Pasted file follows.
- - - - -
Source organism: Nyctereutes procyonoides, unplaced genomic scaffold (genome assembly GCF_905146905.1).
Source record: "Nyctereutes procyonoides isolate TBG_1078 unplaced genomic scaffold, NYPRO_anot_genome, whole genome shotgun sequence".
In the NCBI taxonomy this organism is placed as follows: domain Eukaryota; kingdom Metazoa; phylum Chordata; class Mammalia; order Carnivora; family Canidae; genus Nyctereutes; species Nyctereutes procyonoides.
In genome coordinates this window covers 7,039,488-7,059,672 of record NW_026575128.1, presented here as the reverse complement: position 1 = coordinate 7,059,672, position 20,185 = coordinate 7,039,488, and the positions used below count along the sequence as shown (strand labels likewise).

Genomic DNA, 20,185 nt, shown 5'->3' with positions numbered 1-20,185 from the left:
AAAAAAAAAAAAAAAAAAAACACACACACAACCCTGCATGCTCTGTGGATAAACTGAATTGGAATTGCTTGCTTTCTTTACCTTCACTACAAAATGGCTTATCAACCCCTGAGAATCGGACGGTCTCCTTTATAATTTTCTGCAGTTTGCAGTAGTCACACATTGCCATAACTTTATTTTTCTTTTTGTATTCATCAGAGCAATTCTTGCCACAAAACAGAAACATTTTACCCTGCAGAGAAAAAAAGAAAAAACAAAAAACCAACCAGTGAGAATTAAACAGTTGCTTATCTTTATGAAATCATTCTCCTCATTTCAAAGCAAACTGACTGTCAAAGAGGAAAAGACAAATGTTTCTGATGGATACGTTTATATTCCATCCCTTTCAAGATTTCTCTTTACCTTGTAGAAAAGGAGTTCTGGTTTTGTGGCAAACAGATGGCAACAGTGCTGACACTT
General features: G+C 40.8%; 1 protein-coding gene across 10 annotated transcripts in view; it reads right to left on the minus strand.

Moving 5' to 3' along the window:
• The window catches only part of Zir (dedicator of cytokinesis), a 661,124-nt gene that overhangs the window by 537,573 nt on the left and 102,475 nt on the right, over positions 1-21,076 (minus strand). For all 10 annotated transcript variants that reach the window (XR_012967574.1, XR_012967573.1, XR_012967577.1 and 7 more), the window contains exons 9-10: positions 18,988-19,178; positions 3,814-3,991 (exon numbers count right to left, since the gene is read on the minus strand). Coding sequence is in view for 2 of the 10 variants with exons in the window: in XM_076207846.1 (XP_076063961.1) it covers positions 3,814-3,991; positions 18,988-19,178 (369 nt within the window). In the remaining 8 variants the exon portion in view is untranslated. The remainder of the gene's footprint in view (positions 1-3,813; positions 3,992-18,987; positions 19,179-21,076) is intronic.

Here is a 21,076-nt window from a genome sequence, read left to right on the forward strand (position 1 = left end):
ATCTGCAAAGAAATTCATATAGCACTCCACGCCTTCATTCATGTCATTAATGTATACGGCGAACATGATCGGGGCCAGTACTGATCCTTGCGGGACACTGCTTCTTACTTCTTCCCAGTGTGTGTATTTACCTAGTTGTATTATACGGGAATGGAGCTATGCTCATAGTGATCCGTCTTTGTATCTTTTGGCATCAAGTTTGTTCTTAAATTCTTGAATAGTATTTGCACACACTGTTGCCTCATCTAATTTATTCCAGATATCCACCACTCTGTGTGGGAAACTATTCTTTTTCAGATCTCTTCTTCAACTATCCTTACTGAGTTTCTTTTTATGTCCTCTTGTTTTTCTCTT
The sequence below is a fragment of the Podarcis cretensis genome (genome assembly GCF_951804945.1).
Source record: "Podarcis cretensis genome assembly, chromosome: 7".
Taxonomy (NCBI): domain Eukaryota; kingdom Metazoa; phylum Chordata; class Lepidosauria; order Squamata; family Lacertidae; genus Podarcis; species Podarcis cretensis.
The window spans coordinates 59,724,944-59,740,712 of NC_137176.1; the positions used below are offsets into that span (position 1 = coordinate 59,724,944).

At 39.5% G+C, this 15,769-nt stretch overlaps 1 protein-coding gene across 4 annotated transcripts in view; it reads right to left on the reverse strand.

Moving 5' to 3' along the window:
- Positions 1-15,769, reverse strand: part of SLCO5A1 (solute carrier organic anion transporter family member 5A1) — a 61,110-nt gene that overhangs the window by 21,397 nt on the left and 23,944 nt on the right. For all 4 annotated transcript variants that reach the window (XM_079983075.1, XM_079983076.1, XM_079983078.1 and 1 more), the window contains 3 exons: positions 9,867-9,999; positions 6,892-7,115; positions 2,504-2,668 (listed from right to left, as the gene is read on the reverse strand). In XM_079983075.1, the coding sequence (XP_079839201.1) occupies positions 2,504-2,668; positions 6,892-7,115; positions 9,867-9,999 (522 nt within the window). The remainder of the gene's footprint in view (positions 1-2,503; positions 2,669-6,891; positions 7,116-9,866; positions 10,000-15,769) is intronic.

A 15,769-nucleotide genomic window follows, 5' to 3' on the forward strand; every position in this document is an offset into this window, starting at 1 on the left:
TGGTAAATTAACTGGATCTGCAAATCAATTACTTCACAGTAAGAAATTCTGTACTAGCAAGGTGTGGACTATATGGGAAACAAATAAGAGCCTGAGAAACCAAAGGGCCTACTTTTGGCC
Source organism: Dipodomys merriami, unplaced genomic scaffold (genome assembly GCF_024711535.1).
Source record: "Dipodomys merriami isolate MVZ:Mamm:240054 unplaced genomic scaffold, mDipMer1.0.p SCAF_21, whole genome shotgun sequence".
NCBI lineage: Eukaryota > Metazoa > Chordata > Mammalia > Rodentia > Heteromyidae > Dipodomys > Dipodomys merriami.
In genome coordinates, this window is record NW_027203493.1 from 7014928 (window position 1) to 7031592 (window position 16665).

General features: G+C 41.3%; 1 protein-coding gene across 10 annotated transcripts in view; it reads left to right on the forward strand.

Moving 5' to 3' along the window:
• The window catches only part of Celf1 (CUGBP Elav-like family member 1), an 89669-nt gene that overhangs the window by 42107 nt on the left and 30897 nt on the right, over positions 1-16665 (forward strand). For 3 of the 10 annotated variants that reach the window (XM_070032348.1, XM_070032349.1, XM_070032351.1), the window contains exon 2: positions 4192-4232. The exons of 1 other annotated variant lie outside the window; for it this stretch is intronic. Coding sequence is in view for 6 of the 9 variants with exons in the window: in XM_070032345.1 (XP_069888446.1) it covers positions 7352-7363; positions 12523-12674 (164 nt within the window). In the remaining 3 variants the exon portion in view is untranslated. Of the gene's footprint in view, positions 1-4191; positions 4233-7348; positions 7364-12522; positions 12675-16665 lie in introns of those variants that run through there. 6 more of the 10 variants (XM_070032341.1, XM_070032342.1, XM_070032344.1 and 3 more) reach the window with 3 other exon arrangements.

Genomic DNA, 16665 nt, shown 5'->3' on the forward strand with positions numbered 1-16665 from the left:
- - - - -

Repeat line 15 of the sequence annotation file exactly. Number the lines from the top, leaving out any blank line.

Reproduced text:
The window spans coordinates 59,724,944-59,740,712 of NC_137176.1; the positions used below are offsets into that span (position 1 = coordinate 59,724,944).